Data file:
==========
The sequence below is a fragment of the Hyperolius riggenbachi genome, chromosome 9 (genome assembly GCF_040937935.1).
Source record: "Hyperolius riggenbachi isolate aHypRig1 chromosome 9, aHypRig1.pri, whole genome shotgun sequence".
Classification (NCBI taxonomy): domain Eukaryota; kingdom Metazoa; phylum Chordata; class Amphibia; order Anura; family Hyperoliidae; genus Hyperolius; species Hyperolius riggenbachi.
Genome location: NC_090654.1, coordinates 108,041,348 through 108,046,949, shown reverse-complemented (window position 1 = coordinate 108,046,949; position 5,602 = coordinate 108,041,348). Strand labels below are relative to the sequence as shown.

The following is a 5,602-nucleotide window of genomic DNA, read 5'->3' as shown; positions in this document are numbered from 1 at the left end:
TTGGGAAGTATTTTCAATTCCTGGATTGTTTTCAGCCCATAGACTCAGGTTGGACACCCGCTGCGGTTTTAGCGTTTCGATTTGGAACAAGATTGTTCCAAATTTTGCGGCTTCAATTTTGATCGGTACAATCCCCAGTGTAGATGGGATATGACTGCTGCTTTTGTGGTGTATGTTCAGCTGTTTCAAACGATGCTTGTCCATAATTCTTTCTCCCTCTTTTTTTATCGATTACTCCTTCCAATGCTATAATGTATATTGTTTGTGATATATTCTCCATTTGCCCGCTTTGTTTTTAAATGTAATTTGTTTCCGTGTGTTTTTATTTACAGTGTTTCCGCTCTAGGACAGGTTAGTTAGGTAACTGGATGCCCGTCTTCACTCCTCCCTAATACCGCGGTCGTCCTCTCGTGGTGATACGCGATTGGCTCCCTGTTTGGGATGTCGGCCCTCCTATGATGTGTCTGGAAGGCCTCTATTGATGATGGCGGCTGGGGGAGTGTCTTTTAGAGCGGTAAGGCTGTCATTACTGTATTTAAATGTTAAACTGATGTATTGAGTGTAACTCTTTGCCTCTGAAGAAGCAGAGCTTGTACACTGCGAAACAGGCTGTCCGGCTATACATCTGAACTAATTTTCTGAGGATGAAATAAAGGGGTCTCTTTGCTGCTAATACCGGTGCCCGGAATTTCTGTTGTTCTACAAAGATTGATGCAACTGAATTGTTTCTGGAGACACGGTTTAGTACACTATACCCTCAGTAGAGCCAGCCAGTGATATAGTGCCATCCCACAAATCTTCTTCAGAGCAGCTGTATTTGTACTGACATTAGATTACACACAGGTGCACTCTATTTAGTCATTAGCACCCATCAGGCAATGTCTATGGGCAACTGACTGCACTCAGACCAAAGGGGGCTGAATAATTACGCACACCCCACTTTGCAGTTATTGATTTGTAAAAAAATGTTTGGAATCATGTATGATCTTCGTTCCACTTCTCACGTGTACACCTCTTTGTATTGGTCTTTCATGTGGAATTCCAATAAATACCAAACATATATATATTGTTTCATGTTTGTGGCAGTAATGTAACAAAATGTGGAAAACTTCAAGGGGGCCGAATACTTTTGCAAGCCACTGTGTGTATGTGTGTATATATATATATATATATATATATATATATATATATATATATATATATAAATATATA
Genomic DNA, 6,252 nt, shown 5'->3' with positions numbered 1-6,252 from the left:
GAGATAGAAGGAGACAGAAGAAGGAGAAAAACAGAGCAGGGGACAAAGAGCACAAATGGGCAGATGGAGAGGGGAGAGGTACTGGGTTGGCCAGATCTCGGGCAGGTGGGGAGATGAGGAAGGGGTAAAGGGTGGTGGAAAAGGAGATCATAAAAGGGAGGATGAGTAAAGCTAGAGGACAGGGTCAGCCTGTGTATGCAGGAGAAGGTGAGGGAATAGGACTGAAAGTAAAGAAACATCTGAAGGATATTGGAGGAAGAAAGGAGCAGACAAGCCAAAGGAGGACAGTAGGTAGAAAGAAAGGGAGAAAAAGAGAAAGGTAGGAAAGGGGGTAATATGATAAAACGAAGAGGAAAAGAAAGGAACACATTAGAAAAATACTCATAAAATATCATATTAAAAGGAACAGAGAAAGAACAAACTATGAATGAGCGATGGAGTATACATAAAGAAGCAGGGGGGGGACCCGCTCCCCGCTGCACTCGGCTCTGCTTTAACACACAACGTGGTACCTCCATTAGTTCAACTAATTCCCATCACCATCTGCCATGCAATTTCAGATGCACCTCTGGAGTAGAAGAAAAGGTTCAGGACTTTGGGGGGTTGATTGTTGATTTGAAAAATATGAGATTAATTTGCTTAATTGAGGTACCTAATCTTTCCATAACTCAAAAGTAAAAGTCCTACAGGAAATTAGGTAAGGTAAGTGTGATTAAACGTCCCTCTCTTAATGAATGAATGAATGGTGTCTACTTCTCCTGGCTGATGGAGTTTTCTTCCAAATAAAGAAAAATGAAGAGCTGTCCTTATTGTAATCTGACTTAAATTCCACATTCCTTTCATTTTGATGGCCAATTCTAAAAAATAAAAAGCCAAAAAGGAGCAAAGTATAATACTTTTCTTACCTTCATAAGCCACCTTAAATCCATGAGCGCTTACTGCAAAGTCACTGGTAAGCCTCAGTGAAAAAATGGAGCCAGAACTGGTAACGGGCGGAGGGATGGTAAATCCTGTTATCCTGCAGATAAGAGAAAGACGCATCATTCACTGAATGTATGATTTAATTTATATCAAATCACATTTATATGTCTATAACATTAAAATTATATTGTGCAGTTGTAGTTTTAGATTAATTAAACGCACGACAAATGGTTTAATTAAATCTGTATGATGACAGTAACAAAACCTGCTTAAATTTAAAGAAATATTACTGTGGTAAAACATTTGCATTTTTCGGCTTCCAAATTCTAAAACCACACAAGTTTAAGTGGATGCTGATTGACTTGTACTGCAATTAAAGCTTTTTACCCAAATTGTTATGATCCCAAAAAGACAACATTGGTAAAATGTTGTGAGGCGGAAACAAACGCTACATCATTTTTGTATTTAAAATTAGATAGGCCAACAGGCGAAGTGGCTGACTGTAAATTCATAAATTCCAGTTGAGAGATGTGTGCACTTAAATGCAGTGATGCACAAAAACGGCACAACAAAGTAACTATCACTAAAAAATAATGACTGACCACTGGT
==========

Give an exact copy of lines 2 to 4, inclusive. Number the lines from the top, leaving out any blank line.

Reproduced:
Source record: "Hyperolius riggenbachi isolate aHypRig1 chromosome 9, aHypRig1.pri, whole genome shotgun sequence".
Classification (NCBI taxonomy): domain Eukaryota; kingdom Metazoa; phylum Chordata; class Amphibia; order Anura; family Hyperoliidae; genus Hyperolius; species Hyperolius riggenbachi.
Genome location: NC_090654.1, coordinates 108,041,348 through 108,046,949, shown reverse-complemented (window position 1 = coordinate 108,046,949; position 5,602 = coordinate 108,041,348). Strand labels below are relative to the sequence as shown.